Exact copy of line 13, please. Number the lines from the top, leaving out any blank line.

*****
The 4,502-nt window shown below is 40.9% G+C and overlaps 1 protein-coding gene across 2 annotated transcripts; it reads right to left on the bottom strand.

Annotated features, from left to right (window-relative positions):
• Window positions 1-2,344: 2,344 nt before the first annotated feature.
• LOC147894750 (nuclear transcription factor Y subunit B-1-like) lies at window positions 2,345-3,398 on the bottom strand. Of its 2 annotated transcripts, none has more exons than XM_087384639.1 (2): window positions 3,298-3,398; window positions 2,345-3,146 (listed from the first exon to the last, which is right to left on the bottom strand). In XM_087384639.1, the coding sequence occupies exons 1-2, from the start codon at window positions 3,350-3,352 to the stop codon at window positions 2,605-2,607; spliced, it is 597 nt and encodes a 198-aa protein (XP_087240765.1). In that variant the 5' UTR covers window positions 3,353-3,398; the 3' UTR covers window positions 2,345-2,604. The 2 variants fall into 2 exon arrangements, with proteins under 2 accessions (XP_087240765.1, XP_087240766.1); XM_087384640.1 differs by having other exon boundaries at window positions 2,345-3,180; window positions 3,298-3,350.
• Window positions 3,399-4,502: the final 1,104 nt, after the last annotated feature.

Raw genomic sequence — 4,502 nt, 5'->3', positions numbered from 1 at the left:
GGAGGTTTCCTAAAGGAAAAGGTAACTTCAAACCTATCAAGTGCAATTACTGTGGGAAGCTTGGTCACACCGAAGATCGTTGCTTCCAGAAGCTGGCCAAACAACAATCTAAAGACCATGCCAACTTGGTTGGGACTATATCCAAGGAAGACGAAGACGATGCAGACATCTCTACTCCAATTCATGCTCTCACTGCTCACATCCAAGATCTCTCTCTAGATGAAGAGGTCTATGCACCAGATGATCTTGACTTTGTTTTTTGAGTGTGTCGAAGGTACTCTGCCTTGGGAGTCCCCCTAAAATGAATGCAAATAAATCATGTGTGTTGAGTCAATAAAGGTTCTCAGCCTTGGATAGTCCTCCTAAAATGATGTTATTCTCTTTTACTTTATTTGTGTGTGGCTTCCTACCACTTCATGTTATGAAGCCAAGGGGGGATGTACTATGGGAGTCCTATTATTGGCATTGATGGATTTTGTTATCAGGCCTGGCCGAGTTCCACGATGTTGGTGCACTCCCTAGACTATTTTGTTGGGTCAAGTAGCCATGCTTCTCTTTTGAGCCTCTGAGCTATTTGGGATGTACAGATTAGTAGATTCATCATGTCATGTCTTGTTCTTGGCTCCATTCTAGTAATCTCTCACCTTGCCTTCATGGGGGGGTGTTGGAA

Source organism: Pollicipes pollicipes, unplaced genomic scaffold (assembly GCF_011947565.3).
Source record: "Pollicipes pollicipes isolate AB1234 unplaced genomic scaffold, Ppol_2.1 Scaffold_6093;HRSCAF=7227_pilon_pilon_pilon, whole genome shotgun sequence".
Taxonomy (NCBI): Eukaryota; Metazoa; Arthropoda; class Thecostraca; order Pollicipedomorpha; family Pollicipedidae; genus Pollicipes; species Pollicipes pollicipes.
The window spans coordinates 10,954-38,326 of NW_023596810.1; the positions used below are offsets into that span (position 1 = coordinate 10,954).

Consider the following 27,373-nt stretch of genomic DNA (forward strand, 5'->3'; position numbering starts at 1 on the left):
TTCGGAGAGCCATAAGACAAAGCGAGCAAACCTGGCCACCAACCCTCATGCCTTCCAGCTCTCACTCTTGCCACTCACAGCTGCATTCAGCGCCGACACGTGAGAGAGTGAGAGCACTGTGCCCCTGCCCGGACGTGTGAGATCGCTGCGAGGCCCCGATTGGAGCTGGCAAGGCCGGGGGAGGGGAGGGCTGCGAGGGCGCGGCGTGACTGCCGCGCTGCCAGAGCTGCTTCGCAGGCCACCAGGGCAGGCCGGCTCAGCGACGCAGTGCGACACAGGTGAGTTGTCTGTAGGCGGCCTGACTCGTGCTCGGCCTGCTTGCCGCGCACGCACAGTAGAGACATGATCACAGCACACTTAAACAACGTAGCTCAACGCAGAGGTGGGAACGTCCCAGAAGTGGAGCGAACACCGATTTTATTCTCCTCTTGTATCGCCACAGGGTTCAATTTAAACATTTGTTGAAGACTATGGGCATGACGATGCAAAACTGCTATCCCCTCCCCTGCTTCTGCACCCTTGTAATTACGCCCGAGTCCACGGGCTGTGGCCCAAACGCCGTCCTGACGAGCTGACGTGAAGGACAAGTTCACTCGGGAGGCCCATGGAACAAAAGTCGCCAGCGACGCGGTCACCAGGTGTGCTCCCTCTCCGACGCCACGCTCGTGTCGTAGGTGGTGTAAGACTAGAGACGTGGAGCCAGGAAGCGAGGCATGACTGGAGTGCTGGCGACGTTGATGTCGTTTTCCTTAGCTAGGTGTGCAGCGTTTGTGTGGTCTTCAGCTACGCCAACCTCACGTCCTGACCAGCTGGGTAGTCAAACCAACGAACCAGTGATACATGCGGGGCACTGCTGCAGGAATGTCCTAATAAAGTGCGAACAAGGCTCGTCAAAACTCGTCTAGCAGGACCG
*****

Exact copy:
TTCGGAGAGCCATAAGACAAAGCGAGCAAACCTGGCCACCAACCCTCATGCCTTCCAGCTCTCACTCTTGCCACTCACAGCTGCATTCAGCGCCGACACGTGAGAGAGTGAGAGCACTGTGCCCCTGCCCGGACGTGTGAGATCGCTGCGAGGCCCCGATTGGAGCTGGCAAGGCCGGGGGAGGGGAGGGCTGCGAGGGCGCGGCGTGACTGCCGCGCTGCCAGAGCTGCTTCGCAGGCCACCAGGGCAGGCCGGCTCAGCGACGCAGTGCGACACAGGTGAGTTGTCTGTAGGCGGCCTGACTCGTGCTCGGCCTGCTTGCCGCGCACGCACAGTAGAGACATGATCACAGCACACTTAAACAACGTAGCTCAACGCAGAGGTGGGAACGTCCCAGAAGTGGAGCGAACACCGATTTTATTCTCCTCTTGTATCGCCACAGGGTTCAATTTAAACATTTGTTGAAGACTATGGGCATGACGATGCAAAACTGCTATCCCCTCCCCTGCTTCTGCACCCTTGTAATTACGCCCGAGTCCACGGGCTGTGGCCCAAACGCCGTCCTGACGAGCTGACGTGAAGGACAAGTTCACTCGGGAGGCCCATGGAACAAAAGTCGCCAGCGACGCGGTCACCAGGTGTGCTCCCTCTCCGACGCCACGCTCGTGTCGTAGGTGGTGTAAGACTAGAGACGTGGAGCCAGGAAGCGAGGCATGACTGGAGTGCTGGCGACGTTGATGTCGTTTTCCTTAGCTAGGTGTGCAGCGTTTGTGTGGTCTTCAGCTACGCCAACCTCACGTCCTGACCAGCTGGGTAGTCAAACCAACGAACCAGTGATACATGCGGGGCACTGCTGCAGGAATGTCCTAATAAAGTGCGAACAAGGCTCGTCAAAACTCGTCTAGCAGGACCG